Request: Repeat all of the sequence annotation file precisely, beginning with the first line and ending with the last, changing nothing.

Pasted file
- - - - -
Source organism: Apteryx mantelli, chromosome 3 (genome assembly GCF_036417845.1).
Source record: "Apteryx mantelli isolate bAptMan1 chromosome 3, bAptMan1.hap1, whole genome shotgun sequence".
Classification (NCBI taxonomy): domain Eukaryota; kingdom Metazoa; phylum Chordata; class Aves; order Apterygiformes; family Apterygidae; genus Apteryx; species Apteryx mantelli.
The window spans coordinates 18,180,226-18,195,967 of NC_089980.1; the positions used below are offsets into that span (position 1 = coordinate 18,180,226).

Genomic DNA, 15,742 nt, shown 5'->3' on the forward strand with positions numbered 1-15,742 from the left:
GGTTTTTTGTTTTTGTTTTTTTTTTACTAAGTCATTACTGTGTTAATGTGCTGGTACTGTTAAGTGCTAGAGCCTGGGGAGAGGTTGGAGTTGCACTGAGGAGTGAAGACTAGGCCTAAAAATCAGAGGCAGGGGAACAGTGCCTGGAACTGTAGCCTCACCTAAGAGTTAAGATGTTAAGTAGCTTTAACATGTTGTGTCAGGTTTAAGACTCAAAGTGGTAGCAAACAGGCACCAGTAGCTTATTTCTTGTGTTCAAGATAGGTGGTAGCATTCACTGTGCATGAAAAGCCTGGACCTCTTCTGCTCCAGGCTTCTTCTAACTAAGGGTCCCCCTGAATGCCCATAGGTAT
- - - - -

Source organism: Apteryx mantelli, chromosome 3 (genome assembly GCF_036417845.1).
Source record: "Apteryx mantelli isolate bAptMan1 chromosome 3, bAptMan1.hap1, whole genome shotgun sequence".
Classification (NCBI taxonomy): domain Eukaryota; kingdom Metazoa; phylum Chordata; class Aves; order Apterygiformes; family Apterygidae; genus Apteryx; species Apteryx mantelli.
The window spans coordinates 18,180,226-18,195,967 of NC_089980.1; the positions used below are offsets into that span (position 1 = coordinate 18,180,226).

Genomic DNA, 15,742 nt, shown 5'->3' on the forward strand with positions numbered 1-15,742 from the left:
GGTTTTTTGTTTTTGTTTTTTTTTTACTAAGTCATTACTGTGTTAATGTGCTGGTACTGTTAAGTGCTAGAGCCTGGGGAGAGGTTGGAGTTGCACTGAGGAGTGAAGACTAGGCCTAAAAATCAGAGGCAGGGGAACAGTGCCTGGAACTGTAGCCTCACCTAAGAGTTAAGATGTTAAGTAGCTTTAACATGTTGTGTCAGGTTTAAGACTCAAAGTGGTAGCAAACAGGCACCAGTAGCTTATTTCTTGTGTTCAAGATAGGTGGTAGCATTCACTGTGCATGAAAAGCCTGGACCTCTTCTGCTCCAGGCTTCTTCTAACTAAGGGTCCCCCTGAATGCCCATAGGTAT